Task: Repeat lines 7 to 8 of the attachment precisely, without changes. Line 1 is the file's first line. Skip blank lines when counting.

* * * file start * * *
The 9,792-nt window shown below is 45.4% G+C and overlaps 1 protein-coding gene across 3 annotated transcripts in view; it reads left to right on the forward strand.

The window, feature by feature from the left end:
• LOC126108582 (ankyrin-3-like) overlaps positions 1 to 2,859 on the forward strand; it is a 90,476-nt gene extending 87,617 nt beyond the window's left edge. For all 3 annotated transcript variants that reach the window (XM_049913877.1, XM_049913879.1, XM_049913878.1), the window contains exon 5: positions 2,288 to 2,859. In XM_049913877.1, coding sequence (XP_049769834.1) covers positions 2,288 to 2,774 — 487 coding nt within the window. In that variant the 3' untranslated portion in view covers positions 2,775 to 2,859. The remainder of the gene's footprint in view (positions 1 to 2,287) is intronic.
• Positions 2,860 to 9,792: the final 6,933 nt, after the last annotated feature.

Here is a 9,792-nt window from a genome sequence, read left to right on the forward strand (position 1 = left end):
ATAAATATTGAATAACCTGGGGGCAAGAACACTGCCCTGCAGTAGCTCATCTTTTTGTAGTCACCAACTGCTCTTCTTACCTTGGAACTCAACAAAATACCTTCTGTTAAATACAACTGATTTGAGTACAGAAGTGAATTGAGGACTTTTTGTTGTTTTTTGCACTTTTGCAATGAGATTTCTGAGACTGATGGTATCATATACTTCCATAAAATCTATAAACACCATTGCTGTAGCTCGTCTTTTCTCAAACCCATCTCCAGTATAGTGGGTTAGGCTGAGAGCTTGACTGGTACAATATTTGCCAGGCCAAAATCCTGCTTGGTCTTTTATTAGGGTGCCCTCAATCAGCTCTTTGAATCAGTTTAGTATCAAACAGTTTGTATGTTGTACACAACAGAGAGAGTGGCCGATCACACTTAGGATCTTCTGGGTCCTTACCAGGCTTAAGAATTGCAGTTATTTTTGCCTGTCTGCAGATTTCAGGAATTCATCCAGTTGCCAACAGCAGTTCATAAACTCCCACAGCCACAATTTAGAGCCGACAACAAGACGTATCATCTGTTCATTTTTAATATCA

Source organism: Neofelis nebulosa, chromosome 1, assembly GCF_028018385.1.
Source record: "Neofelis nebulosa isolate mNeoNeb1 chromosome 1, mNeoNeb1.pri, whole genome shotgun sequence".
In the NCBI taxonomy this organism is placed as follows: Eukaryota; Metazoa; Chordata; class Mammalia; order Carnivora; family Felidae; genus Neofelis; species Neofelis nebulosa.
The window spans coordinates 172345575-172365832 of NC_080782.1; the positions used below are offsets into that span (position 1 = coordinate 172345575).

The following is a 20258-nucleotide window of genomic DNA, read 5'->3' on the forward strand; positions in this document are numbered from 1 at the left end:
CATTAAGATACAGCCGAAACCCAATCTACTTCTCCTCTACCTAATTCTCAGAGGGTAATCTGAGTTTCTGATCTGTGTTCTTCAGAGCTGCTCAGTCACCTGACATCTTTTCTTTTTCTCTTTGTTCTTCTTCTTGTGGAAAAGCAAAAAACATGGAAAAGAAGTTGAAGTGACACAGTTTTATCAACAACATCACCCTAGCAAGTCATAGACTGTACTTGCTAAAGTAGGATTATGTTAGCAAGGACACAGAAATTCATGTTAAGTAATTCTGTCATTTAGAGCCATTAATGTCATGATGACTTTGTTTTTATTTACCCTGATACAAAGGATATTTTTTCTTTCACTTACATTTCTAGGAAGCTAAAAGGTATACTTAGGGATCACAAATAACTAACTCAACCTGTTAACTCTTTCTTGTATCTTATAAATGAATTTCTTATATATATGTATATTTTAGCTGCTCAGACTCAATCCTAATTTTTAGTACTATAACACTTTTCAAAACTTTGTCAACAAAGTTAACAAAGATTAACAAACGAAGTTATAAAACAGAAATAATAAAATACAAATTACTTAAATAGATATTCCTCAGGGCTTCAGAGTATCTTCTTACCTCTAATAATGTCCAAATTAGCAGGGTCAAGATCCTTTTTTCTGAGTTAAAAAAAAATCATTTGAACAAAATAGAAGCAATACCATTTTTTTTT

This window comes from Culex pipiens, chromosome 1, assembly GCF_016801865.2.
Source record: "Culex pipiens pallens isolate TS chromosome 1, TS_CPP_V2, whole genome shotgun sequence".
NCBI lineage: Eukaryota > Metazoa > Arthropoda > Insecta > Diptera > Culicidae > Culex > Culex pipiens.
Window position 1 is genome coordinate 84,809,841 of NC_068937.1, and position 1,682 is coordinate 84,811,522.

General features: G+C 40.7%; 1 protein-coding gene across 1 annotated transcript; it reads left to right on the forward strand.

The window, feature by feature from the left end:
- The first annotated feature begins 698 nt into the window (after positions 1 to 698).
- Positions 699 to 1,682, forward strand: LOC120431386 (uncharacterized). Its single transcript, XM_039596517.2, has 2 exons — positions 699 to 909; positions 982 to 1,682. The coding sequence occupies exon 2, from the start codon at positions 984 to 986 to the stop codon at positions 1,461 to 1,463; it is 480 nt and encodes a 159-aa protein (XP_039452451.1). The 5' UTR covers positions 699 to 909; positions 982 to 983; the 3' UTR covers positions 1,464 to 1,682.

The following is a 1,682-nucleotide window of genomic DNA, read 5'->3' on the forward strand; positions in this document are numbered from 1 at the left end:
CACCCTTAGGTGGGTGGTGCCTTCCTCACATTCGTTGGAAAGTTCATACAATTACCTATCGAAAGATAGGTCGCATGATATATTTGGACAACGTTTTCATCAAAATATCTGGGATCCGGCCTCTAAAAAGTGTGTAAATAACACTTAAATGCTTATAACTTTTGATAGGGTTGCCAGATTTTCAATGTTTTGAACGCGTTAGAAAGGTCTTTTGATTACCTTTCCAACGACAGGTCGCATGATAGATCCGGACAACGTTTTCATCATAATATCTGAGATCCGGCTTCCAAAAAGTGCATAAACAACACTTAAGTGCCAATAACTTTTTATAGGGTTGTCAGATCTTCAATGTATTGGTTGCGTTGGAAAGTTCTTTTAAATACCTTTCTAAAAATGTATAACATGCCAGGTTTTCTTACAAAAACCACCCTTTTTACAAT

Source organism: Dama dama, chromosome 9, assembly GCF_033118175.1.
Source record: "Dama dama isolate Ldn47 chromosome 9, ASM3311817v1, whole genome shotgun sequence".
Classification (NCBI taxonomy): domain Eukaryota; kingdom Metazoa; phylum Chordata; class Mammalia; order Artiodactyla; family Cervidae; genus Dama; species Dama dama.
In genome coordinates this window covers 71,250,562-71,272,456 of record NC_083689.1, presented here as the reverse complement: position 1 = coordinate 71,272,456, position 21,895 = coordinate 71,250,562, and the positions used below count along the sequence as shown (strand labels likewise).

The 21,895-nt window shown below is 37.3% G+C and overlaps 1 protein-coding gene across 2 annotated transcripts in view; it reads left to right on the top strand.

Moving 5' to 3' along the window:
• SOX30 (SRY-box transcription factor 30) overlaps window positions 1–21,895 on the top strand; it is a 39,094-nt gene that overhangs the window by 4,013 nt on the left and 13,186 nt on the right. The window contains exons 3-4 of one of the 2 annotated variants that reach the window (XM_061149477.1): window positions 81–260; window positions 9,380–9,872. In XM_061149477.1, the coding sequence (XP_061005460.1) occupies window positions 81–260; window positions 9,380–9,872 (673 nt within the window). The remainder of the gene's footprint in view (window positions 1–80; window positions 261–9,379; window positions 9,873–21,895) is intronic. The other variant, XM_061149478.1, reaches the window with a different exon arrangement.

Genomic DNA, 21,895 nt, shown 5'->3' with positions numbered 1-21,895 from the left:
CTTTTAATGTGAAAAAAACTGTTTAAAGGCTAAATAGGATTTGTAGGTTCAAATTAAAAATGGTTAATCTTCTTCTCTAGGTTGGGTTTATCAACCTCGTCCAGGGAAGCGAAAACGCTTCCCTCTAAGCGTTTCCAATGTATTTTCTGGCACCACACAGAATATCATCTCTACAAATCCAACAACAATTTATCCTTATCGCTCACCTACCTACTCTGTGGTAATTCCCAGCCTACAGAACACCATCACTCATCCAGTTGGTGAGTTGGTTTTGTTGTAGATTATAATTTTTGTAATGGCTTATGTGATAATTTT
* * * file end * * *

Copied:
Source organism: Neofelis nebulosa, chromosome 1, assembly GCF_028018385.1.
Source record: "Neofelis nebulosa isolate mNeoNeb1 chromosome 1, mNeoNeb1.pri, whole genome shotgun sequence".